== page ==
Michelle O'Malley

Michelle O'Malley

Associate Professor
​Chemical Engineering

Chemical Engineering


(805) 893-4769
3343 Engineering II

University of California, Santa Barbara
Santa Barbara, CA 93106

Assistant Contact Info: 

Melissa Walker
(805) 893-8692
walker@engineering.ucsb.edu(link sends e-mail)
Engineering II, Room 3350

Fellow of: 

American Institute for Medical and Biological Engineering (AIMBE)


Presidential Early Career Award for Scientists and Engineers (PECASE); Early CAREER Development Award, National Science Foundation (NSF); 2015 MIT Technology Review, 35 Innovators Under 35; Hellman faculty Fellowship; US Department of Energy Early Career Award; American Chemical Society Young Investigator Award in Polymeric Materials; American Chemical Society Young Investigator Award in Biochemical Technology; Genewiz Award Recognizing Excellence in Genomics Research 


Bioengineering, Energy Efficiency & Sustainability

The O'Malley Lab works at the interface of engineering and biology to engineer microbes and consortia with novel functions. We are especially interested in deciphering how “unwieldy” microbes in the environment perform extraordinary tasks - many of these microbes have no available genomic sequence and are exceptionally difficult to manipulate. We seek a better understanding of how proteins are synthesized by cells, and how their three-dimensional structure informs their function would enhance our ability to engineer proteins (and cellular expression platforms) for diverse biomedical and biotechnology applications. To address these issues, our approach combines classical cell biology tools with cutting-edge technologies (genome sequencing, RNAseq, cellular reprogramming) that are rooted in the core biological sciences to interrogate and engineer molecular mechanisms that underlie protein production in eukaryotic cells. In addition, we rely on biophysical methods to elucidate protein-protein contacts, with the aim of controlling these interactions both in vivo and in vitro. Systems of interest to us have broad applicability to bioenergy and sustainability, as well as to drug development and detection.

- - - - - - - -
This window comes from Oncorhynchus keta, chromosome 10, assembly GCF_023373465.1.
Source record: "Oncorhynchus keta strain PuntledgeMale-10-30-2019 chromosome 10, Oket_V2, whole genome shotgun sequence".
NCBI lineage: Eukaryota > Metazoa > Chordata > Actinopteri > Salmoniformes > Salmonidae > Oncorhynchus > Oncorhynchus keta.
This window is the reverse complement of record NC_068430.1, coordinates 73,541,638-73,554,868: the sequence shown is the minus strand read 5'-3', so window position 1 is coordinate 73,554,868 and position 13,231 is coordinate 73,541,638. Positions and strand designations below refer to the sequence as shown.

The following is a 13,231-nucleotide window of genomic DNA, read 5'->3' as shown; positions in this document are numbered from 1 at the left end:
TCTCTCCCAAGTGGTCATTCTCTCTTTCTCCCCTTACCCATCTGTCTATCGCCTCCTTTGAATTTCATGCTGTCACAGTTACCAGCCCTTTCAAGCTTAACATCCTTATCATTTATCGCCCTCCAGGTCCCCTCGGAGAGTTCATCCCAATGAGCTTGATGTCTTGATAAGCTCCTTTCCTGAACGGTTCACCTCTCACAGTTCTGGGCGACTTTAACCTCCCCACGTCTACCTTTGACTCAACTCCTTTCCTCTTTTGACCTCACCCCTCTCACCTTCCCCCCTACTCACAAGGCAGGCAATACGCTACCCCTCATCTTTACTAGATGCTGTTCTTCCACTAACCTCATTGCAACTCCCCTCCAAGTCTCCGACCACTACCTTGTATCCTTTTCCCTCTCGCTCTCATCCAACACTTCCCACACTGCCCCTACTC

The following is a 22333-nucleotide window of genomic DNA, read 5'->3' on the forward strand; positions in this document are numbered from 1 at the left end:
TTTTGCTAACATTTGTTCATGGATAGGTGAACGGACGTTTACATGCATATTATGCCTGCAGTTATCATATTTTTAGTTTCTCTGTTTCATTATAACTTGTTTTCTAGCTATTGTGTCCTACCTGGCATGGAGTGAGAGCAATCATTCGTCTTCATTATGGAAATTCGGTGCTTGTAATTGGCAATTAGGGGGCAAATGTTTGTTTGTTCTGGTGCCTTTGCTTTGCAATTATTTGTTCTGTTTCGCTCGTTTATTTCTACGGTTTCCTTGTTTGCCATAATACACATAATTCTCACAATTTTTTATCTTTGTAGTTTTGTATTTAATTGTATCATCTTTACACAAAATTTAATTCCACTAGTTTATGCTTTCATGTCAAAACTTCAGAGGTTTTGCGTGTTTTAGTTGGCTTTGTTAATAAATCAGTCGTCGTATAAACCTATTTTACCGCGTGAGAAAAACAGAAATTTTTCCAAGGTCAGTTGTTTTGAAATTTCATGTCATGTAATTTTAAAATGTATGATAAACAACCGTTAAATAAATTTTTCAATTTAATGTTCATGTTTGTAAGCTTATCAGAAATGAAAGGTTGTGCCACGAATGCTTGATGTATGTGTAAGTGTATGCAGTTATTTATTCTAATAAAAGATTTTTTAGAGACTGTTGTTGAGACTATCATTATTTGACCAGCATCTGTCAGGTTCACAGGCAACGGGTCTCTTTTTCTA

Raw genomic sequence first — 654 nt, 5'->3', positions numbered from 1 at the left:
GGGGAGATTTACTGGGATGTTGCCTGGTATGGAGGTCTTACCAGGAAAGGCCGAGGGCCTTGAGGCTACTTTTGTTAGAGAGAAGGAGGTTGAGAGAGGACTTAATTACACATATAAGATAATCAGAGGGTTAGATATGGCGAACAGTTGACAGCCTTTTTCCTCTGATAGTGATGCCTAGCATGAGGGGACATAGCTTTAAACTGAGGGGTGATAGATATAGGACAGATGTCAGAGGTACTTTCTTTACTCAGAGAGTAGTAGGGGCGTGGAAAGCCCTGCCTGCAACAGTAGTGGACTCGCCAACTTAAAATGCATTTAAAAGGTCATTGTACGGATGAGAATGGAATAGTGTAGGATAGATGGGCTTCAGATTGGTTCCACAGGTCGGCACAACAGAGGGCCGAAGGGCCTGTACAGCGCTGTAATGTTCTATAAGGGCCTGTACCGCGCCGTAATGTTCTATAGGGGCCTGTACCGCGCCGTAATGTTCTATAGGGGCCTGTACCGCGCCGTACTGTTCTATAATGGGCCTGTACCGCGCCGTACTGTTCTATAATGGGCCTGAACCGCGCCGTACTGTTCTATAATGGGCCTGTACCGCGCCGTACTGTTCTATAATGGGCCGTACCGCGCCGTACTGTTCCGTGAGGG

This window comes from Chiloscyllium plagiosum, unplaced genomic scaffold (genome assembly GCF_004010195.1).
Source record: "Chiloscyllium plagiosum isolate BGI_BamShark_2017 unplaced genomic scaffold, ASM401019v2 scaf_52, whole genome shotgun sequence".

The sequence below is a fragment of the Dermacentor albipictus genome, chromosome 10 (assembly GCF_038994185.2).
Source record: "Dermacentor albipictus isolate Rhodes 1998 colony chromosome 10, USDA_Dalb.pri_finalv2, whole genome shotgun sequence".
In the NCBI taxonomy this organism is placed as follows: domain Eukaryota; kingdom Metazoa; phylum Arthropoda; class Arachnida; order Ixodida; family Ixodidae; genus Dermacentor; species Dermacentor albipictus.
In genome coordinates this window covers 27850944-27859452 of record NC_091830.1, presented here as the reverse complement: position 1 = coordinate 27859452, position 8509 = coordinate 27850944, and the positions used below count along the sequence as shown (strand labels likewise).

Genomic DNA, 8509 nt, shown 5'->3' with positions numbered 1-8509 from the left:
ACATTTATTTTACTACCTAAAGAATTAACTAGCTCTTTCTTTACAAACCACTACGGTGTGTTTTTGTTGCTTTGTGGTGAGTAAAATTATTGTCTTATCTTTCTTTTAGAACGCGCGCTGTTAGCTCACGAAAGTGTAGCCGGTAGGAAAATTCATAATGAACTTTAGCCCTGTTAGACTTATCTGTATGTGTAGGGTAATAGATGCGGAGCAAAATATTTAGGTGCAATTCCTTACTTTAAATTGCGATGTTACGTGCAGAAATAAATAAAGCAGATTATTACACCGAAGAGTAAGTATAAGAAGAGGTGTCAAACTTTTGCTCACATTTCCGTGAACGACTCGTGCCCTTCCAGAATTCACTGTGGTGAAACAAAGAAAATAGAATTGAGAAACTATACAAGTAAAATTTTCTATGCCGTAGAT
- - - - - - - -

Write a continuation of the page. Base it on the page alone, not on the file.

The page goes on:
PhD Chemical Engineering, University of Delaware
BS Biomedical Engineering, Carnegie Mellon University
BS Chemical Engineering, Carnegie Mellon University